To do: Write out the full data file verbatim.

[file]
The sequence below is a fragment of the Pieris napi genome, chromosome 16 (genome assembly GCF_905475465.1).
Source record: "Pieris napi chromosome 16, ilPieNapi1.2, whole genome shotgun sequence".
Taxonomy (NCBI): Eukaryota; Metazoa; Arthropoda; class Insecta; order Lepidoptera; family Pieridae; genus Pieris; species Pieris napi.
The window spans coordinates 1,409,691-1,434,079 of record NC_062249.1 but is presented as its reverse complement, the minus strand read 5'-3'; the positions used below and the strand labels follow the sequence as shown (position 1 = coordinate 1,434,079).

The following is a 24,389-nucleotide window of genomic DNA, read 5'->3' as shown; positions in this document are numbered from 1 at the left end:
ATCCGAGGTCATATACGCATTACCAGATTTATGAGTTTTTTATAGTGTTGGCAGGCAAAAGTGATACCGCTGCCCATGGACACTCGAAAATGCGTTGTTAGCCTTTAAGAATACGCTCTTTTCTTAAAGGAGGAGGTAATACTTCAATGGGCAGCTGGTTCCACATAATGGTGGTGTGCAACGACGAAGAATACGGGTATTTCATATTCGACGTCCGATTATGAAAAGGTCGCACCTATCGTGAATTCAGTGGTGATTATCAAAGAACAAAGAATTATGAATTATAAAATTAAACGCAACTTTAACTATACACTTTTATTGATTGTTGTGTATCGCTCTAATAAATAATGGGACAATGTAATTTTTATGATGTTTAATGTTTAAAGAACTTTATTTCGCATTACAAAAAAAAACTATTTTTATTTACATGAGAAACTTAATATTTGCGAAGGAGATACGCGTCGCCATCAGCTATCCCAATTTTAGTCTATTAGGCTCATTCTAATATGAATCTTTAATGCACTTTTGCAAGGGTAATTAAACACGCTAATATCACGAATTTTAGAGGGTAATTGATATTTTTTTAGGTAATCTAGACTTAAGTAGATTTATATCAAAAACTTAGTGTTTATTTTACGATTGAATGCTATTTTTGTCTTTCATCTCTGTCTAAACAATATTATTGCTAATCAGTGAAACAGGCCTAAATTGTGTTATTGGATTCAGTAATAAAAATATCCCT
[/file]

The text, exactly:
The sequence below is a fragment of the Pieris napi genome, chromosome 16 (genome assembly GCF_905475465.1).
Source record: "Pieris napi chromosome 16, ilPieNapi1.2, whole genome shotgun sequence".
Taxonomy (NCBI): Eukaryota; Metazoa; Arthropoda; class Insecta; order Lepidoptera; family Pieridae; genus Pieris; species Pieris napi.
The window spans coordinates 1,409,691-1,434,079 of record NC_062249.1 but is presented as its reverse complement, the minus strand read 5'-3'; the positions used below and the strand labels follow the sequence as shown (position 1 = coordinate 1,434,079).

The following is a 24,389-nucleotide window of genomic DNA, read 5'->3' as shown; positions in this document are numbered from 1 at the left end:
ATCCGAGGTCATATACGCATTACCAGATTTATGAGTTTTTTATAGTGTTGGCAGGCAAAAGTGATACCGCTGCCCATGGACACTCGAAAATGCGTTGTTAGCCTTTAAGAATACGCTCTTTTCTTAAAGGAGGAGGTAATACTTCAATGGGCAGCTGGTTCCACATAATGGTGGTGTGCAACGACGAAGAATACGGGTATTTCATATTCGACGTCCGATTATGAAAAGGTCGCACCTATCGTGAATTCAGTGGTGATTATCAAAGAACAAAGAATTATGAATTATAAAATTAAACGCAACTTTAACTATACACTTTTATTGATTGTTGTGTATCGCTCTAATAAATAATGGGACAATGTAATTTTTATGATGTTTAATGTTTAAAGAACTTTATTTCGCATTACAAAAAAAAACTATTTTTATTTACATGAGAAACTTAATATTTGCGAAGGAGATACGCGTCGCCATCAGCTATCCCAATTTTAGTCTATTAGGCTCATTCTAATATGAATCTTTAATGCACTTTTGCAAGGGTAATTAAACACGCTAATATCACGAATTTTAGAGGGTAATTGATATTTTTTTAGGTAATCTAGACTTAAGTAGATTTATATCAAAAACTTAGTGTTTATTTTACGATTGAATGCTATTTTTGTCTTTCATCTCTGTCTAAACAATATTATTGCTAATCAGTGAAACAGGCCTAAATTGTGTTATTGGATTCAGTAATAAAAATATCCCT